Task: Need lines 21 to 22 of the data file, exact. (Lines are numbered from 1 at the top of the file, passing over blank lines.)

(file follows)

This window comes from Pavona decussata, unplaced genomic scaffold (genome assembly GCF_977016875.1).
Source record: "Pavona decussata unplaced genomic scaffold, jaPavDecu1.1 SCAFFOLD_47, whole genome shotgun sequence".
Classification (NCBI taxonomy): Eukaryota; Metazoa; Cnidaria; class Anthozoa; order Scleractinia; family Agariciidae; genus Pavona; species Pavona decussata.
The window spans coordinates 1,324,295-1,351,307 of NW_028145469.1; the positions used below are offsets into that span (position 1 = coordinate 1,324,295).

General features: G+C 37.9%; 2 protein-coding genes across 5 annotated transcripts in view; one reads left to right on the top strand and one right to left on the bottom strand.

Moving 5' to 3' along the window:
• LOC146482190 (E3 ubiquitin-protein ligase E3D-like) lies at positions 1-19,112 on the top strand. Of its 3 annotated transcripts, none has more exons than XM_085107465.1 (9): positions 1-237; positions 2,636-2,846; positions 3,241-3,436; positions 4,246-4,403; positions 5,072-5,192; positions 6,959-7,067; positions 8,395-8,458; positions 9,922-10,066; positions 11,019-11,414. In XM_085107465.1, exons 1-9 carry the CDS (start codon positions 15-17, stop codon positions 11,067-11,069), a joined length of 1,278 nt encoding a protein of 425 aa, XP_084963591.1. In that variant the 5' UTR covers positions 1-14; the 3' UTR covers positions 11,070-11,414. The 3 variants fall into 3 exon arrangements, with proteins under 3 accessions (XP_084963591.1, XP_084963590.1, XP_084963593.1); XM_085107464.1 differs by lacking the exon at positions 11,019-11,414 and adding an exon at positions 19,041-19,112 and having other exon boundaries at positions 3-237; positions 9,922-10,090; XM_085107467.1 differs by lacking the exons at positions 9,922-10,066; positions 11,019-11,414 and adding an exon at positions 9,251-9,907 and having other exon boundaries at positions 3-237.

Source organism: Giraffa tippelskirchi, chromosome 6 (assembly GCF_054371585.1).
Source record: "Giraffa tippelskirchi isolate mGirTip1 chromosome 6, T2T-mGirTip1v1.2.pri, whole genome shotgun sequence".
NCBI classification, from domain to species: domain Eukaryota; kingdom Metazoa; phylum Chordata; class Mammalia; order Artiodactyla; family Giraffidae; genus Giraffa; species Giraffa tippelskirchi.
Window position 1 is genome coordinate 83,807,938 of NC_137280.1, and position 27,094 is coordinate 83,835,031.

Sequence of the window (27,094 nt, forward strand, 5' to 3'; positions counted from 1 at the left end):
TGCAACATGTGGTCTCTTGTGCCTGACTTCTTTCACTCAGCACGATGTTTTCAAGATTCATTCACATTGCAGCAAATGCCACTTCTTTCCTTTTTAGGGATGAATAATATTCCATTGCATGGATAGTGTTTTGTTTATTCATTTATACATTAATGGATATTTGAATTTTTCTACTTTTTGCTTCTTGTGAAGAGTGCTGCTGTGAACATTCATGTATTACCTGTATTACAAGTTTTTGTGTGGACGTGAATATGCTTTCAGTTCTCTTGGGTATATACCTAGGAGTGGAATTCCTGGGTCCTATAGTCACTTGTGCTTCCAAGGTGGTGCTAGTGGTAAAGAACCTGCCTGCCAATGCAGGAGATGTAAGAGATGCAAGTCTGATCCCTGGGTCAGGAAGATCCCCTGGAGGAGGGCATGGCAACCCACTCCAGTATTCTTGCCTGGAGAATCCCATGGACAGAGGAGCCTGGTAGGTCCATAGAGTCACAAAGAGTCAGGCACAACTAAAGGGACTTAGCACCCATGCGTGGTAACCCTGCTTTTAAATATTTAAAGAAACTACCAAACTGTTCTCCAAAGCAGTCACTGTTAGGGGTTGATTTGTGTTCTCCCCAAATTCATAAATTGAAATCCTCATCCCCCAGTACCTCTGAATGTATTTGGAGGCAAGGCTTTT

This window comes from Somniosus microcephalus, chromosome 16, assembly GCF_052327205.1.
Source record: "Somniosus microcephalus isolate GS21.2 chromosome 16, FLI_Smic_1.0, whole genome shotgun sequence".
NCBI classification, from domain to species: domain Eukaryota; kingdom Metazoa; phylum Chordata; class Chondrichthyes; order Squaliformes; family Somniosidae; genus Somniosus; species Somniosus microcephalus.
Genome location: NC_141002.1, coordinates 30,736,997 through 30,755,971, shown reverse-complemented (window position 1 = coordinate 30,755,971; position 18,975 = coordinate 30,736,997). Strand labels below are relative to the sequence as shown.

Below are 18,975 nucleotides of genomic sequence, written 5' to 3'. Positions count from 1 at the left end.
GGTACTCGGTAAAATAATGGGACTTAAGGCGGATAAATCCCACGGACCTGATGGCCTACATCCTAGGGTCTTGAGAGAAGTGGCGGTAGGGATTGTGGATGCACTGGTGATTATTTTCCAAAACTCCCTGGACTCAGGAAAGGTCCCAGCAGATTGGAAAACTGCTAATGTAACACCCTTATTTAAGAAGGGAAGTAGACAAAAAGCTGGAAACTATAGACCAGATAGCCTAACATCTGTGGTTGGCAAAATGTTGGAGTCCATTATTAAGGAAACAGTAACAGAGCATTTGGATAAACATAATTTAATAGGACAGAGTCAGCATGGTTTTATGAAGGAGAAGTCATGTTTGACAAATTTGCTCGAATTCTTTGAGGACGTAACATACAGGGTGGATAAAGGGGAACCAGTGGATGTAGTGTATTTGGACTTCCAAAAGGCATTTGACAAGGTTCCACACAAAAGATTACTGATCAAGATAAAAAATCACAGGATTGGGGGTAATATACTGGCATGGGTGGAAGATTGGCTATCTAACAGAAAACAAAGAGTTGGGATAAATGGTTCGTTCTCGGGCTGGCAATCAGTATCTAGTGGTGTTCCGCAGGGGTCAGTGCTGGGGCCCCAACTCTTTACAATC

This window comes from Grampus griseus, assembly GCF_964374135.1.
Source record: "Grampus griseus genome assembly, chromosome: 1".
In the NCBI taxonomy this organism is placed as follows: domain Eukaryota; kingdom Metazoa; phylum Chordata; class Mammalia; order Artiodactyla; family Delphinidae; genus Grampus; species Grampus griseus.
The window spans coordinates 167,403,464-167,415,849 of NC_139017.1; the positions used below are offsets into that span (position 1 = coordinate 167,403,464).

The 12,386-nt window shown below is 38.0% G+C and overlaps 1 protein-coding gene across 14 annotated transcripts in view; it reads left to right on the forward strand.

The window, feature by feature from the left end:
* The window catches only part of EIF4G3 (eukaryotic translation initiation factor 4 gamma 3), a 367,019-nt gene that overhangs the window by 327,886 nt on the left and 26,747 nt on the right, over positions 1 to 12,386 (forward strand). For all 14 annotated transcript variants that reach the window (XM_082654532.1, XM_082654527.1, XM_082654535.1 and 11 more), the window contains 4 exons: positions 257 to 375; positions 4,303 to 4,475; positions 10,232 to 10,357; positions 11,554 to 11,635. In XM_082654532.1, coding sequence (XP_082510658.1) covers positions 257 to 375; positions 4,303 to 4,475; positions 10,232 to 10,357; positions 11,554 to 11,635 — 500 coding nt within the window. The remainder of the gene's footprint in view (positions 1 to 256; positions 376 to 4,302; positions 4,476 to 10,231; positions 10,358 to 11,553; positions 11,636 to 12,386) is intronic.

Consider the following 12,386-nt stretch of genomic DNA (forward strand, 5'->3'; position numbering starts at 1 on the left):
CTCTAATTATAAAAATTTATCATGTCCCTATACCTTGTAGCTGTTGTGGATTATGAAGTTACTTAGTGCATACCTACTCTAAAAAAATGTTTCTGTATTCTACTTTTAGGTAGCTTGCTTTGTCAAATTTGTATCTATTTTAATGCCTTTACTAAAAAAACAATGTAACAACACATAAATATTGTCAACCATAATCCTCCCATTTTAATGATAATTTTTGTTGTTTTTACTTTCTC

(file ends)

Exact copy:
Source record: "Grampus griseus genome assembly, chromosome: 1".
In the NCBI taxonomy this organism is placed as follows: domain Eukaryota; kingdom Metazoa; phylum Chordata; class Mammalia; order Artiodactyla; family Delphinidae; genus Grampus; species Grampus griseus.